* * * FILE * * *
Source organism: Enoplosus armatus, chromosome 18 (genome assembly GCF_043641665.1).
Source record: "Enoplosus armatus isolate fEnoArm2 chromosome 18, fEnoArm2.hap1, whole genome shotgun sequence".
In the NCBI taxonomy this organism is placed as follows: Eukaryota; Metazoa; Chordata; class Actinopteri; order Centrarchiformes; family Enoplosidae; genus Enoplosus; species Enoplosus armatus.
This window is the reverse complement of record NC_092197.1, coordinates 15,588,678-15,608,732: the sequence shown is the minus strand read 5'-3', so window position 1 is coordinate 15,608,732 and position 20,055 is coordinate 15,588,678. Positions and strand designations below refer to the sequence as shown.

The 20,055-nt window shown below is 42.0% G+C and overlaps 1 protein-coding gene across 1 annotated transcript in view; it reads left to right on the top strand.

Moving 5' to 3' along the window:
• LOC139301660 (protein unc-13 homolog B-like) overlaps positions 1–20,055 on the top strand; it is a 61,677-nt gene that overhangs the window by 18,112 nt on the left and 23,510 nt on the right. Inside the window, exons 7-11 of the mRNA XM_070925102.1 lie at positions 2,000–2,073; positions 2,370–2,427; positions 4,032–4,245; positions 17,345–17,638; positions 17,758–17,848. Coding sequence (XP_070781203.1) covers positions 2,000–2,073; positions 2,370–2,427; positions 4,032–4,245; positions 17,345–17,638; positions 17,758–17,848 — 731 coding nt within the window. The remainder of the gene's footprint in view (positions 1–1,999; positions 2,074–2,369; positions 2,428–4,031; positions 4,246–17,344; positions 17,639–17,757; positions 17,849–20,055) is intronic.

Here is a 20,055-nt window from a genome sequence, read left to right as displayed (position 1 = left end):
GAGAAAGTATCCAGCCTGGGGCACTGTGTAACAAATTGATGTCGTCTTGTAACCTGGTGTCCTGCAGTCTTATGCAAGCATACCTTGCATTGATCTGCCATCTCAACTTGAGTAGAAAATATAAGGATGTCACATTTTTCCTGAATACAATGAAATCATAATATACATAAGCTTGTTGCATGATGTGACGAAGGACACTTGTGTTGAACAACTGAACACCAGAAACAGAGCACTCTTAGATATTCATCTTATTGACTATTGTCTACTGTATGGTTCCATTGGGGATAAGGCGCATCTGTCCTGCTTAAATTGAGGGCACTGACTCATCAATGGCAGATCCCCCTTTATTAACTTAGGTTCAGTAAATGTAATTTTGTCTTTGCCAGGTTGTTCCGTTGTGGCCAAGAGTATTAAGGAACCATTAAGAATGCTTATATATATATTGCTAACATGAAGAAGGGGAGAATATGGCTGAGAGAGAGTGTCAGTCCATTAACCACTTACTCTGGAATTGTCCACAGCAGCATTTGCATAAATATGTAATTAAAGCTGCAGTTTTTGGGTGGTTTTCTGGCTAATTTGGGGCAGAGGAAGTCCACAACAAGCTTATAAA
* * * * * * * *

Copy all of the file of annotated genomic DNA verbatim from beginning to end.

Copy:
Source organism: Enoplosus armatus, chromosome 18 (genome assembly GCF_043641665.1).
Source record: "Enoplosus armatus isolate fEnoArm2 chromosome 18, fEnoArm2.hap1, whole genome shotgun sequence".
In the NCBI taxonomy this organism is placed as follows: Eukaryota; Metazoa; Chordata; class Actinopteri; order Centrarchiformes; family Enoplosidae; genus Enoplosus; species Enoplosus armatus.
This window is the reverse complement of record NC_092197.1, coordinates 15,588,678-15,608,732: the sequence shown is the minus strand read 5'-3', so window position 1 is coordinate 15,608,732 and position 20,055 is coordinate 15,588,678. Positions and strand designations below refer to the sequence as shown.

The 20,055-nt window shown below is 42.0% G+C and overlaps 1 protein-coding gene across 1 annotated transcript in view; it reads left to right on the top strand.

Moving 5' to 3' along the window:
• LOC139301660 (protein unc-13 homolog B-like) overlaps positions 1–20,055 on the top strand; it is a 61,677-nt gene that overhangs the window by 18,112 nt on the left and 23,510 nt on the right. Inside the window, exons 7-11 of the mRNA XM_070925102.1 lie at positions 2,000–2,073; positions 2,370–2,427; positions 4,032–4,245; positions 17,345–17,638; positions 17,758–17,848. Coding sequence (XP_070781203.1) covers positions 2,000–2,073; positions 2,370–2,427; positions 4,032–4,245; positions 17,345–17,638; positions 17,758–17,848 — 731 coding nt within the window. The remainder of the gene's footprint in view (positions 1–1,999; positions 2,074–2,369; positions 2,428–4,031; positions 4,246–17,344; positions 17,639–17,757; positions 17,849–20,055) is intronic.

Here is a 20,055-nt window from a genome sequence, read left to right as displayed (position 1 = left end):
GAGAAAGTATCCAGCCTGGGGCACTGTGTAACAAATTGATGTCGTCTTGTAACCTGGTGTCCTGCAGTCTTATGCAAGCATACCTTGCATTGATCTGCCATCTCAACTTGAGTAGAAAATATAAGGATGTCACATTTTTCCTGAATACAATGAAATCATAATATACATAAGCTTGTTGCATGATGTGACGAAGGACACTTGTGTTGAACAACTGAACACCAGAAACAGAGCACTCTTAGATATTCATCTTATTGACTATTGTCTACTGTATGGTTCCATTGGGGATAAGGCGCATCTGTCCTGCTTAAATTGAGGGCACTGACTCATCAATGGCAGATCCCCCTTTATTAACTTAGGTTCAGTAAATGTAATTTTGTCTTTGCCAGGTTGTTCCGTTGTGGCCAAGAGTATTAAGGAACCATTAAGAATGCTTATATATATATTGCTAACATGAAGAAGGGGAGAATATGGCTGAGAGAGAGTGTCAGTCCATTAACCACTTACTCTGGAATTGTCCACAGCAGCATTTGCATAAATATGTAATTAAAGCTGCAGTTTTTGGGTGGTTTTCTGGCTAATTTGGGGCAGAGGAAGTCCACAACAAGCTTATAAA